January 27, 2008

Guest Article: Escape From the FUD Trap, by Jeb Blount

Escape From the Fud Trap       
by Jeb Blount    

In life and business change is always tugging at our shirt tail urging us to move forward and inspiring us to dream. Change is as inevitable as it is scary and how we deal with change has lasting implications for our success and happiness. At the root change is about choices. Our choices will either drive change in our lives or be driven by change.
You take control of your life by mastering your choices. Of course, that means breaking out of the trap that holds the vast majority of the people in the world back from living up to their true potential. I call this the FUD Trap.

Most people fail to drive positive change in their lives because their decisions or indecisions are stymied by Fear, Uncertainty, and Doubt. Each moment of the day FUD is working hard to kill your dreams and extinguish your hope. FUD is the father of Status Quo. FUD revels in your excuses, procrastination, and inaction. FUD is your enemy and is holding you back right now!

You have the power break out of the FUD Trap. You have the ability and fortitude inside you right now to change and shape your life. There is literally no thing or no person that can stop you from choosing positive change. So what will you do? Will you step forward, take life into your own hands, and live your dreams? Or, will you stay in the warm, comfort of the FUD Trap and allow your dreams and life to pass you by?

Two PowerPrinciples for Escaping The FUD Trap

Get A Coach:  When you are facing change, FUD and the excuses that follow, look very real to you. A coach or mentor will see your situation from a different point of view. Their perspective, encouragement, and guidance can help your gain the courage to overcome FUD and move forward.

Take Small Steps: When you feel overwhelmed with a big decision, choose an easier path instead. Determine one small step you will take immediately to move you forward just a little bit. For example, if you are contemplating becoming an author, instead of worrying about the whole book, take immediate action to write one sentence, one paragraph or even one page. Small wins energize you and give you confidence to get bigger wins. Soon, a little bit at a time, you pull yourself from the FUD Trap and forward towards your dreams.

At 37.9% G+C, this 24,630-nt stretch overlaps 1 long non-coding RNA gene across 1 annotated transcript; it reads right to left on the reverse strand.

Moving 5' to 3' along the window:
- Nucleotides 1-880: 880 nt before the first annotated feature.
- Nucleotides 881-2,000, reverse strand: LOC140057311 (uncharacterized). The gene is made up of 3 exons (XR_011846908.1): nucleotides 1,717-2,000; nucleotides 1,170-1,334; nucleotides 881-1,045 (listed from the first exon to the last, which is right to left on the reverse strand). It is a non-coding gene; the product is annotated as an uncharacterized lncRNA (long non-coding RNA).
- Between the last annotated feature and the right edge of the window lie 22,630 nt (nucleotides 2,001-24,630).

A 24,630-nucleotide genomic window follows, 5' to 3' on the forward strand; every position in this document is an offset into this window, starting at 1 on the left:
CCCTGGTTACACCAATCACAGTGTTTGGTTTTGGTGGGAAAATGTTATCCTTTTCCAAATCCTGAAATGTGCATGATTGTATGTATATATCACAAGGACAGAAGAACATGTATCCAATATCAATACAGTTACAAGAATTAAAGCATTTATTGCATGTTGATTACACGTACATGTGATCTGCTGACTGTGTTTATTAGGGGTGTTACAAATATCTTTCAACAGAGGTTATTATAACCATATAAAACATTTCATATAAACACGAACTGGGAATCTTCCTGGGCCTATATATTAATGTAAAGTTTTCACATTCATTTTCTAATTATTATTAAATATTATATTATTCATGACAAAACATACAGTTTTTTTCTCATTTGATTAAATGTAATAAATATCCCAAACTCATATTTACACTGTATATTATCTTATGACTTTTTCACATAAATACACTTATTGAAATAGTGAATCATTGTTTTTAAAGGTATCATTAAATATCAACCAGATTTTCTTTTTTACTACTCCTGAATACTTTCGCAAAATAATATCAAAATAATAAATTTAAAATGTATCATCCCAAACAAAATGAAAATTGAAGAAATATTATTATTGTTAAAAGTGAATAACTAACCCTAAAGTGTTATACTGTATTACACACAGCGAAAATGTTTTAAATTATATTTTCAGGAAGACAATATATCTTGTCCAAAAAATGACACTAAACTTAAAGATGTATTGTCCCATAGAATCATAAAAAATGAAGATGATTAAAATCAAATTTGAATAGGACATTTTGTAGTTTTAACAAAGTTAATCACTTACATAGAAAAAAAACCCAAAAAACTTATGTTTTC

Jeb Blount is CEO of The Sales Leadership Group, author of PowerPrinciples, the creator of the popular internet sales community, and the host of the top rate Sales Motivation Podcast, SalesGravy: PowerPrinciples. Considered one of the leading experts in sales and sales leadership with over 20 years experience in Fortune 500 sales and marketing, Jeb holds a core philosophy that in sales and life there are a handful of basics, which if focused on intently, will drive peak performance and achievement. He seeks to remove complexity from inevitable challenges, and instead, focuses individuals and businesses on key actions that deliver quick and sustainable results.

January 26, 2008

Guest Article: Reflections on Old School Selling, by Rick Johnson

Reflection on Old School Selling      
by Rick Johnson 
How time flies. I remember back in the 1970’s and 1980’s when professional selling was easy and a whole lot of fun. We were Lone Wolfs back then. We controlled everything, we were professionals, and we owned a patch of dirt. All we had to do to maintain ownership was to produce sales. We had our tools, a company car, trunk files, brochures, samples and a calendar/card file. We even carried roles of dimes so we could make those mandatory calls twice a day to the office by pulling into a rest area or going in a local restaurant to use the pay phone. (Do we still have pay phones?)  As time passed, some of us even got car phones. Sure, we did call reports and had sales meetings, but make no mistake, we were pros. We owned that patch of dirt and most of the customers who were on it. If we chose to leave for greener pastures, most of our customers went with us. We had respect. Everything focused on relationships. I even remember my first sales training seminar, “Needs Satisfaction Selling.” I was a rookie and having the time of my life. In fact, being a rookie was part of my strategy (although back then I didn’t know I had a strategy) to develop relationships, especially with new accounts: